Month: September 2009

I pity the fuel

This morning as I drove in to the gas station, I noticed a former co-worker fueling up. I parked at the adjacent pump and called out a greeting as he was headed toward the building. He came over and gave me a one-armed hugged.

He asked what I was doing now. Upon hearing that I’m still unemployed, he gave me such a pitying look that I actually get embarrassed when I think of it. He was all, “I just hate how they did you…” While I do appreciate the sympathy, I absolutely do not think of myself as cause for pity.

Okay, I had plenty of pity parties myself right after I was fired, but now I’m feeling more optimistic, and I tried to convey that. I told my former co-worker that I *could* have a job now, but it’d be something I didn’t want. “I don’t mind taking my time and finding something good,” I insisted, to which my former co-worker gave me another oh-she’s-being-so-brave-about-all-this look.

He’s still working at that company, and he said that business is picking up. He asked if I’d consider coming back. He’s in no position to hire me, nor do I reckon that he has any influence on those who do. And really, it doesn’t matter what I would or wouldn’t do; since I was fired for less-than-stellar performance, I’m fairly positive they wouldn’t hire me back anyway. But *just* in case, if any of the higher-ups bumps his head and starts to think about me, for the record I told my former co-worker that I would not come back.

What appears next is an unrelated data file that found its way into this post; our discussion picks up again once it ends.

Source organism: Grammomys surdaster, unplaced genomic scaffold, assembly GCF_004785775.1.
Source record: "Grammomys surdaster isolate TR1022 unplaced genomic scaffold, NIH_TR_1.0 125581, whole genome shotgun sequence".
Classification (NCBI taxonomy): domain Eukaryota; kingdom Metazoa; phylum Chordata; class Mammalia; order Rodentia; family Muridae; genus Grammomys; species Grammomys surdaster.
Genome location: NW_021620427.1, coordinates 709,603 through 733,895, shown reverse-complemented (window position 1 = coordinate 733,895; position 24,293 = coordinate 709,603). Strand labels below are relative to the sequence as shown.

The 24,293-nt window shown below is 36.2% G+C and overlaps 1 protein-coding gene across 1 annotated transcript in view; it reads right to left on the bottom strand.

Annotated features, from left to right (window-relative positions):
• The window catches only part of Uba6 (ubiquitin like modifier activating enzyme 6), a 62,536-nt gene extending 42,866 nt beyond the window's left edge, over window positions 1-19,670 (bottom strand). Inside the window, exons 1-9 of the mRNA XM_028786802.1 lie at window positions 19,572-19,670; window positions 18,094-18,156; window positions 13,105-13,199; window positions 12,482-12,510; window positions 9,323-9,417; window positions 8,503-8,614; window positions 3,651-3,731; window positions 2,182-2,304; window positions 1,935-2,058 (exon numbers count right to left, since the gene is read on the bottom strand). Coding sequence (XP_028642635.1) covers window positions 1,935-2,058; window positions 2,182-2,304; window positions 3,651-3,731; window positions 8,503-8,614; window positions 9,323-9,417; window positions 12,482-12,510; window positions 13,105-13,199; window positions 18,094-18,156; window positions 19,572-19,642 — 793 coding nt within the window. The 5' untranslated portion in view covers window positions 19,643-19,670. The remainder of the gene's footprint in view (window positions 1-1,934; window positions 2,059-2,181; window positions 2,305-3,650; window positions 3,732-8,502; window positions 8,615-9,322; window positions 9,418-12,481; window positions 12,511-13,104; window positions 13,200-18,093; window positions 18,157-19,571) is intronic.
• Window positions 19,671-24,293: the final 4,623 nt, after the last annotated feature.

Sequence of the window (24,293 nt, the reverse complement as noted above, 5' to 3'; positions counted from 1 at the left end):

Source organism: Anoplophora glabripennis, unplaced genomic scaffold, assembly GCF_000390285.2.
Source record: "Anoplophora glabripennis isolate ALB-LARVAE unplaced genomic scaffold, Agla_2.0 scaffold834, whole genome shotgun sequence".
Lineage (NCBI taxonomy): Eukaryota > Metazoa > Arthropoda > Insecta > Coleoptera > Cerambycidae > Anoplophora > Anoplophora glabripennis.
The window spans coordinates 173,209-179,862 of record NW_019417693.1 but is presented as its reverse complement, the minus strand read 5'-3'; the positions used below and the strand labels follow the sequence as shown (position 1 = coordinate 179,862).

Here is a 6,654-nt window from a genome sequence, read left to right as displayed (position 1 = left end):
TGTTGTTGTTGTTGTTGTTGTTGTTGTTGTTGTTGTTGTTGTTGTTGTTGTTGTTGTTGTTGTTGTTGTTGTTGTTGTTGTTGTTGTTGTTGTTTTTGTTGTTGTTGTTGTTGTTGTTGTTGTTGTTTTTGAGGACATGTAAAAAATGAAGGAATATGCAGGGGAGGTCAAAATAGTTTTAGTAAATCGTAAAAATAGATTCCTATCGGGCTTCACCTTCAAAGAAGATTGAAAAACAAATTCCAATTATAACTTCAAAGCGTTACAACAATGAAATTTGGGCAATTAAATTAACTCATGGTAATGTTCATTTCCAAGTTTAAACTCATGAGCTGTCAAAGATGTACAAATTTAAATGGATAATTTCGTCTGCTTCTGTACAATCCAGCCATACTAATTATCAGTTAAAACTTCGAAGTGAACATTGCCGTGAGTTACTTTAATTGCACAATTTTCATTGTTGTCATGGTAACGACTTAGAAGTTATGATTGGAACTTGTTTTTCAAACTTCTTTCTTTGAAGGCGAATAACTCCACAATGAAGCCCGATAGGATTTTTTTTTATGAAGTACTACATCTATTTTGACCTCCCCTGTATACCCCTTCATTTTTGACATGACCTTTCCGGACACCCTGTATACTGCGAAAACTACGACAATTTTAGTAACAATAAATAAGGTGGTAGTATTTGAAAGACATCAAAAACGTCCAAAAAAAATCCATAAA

On the way home I heard “I Will Survive,” and I mentally dedicated it to my former bosses, especially the first part: “At first, I was afraid. I was petrified! Kept thinkin’ I could never live without you by my side. But then I spent so many nights, thinkin’ how you did me wrong, and I grew strong…” Yeah, getting fired threw me for a (gargantuan, industrial-sized) loop, but I’m past that now, and I’m really looking forward to the new opportunities I’ll have.

So, my former co-workers, please spare me your pity. If you want to show your support, join me in happily pondering the good things the future holds for me. Or buy me some lunch, if you prefer to give something more tangible. 😉

Advertisements

money not for nothing

Re: the topic in the previous entry, I’d just about made up my mind: I wasn’t going to volunteer in my teacher friend’s class. The primary reason being that, as I approach eight(!) months of unemployment, I really need to start considering some source of actual income.

Ah, but then! Today I learned that I was actually approved for unemployment compensation. :shocked: I applied at the urging of another friend, but I really, truly, utterly believed that I would be turned down. My only experience with someone even attempting to get unemployment compensation was when my sister tried for it seven or so years ago. She was fired for her cash drawer (at a fast food place) being $3 short. Although she had worked there over ten years, because there had been two other instances of her drawer being short, she was denied UC. At that point, I became convinced that “those people” went out of their way to deny claims.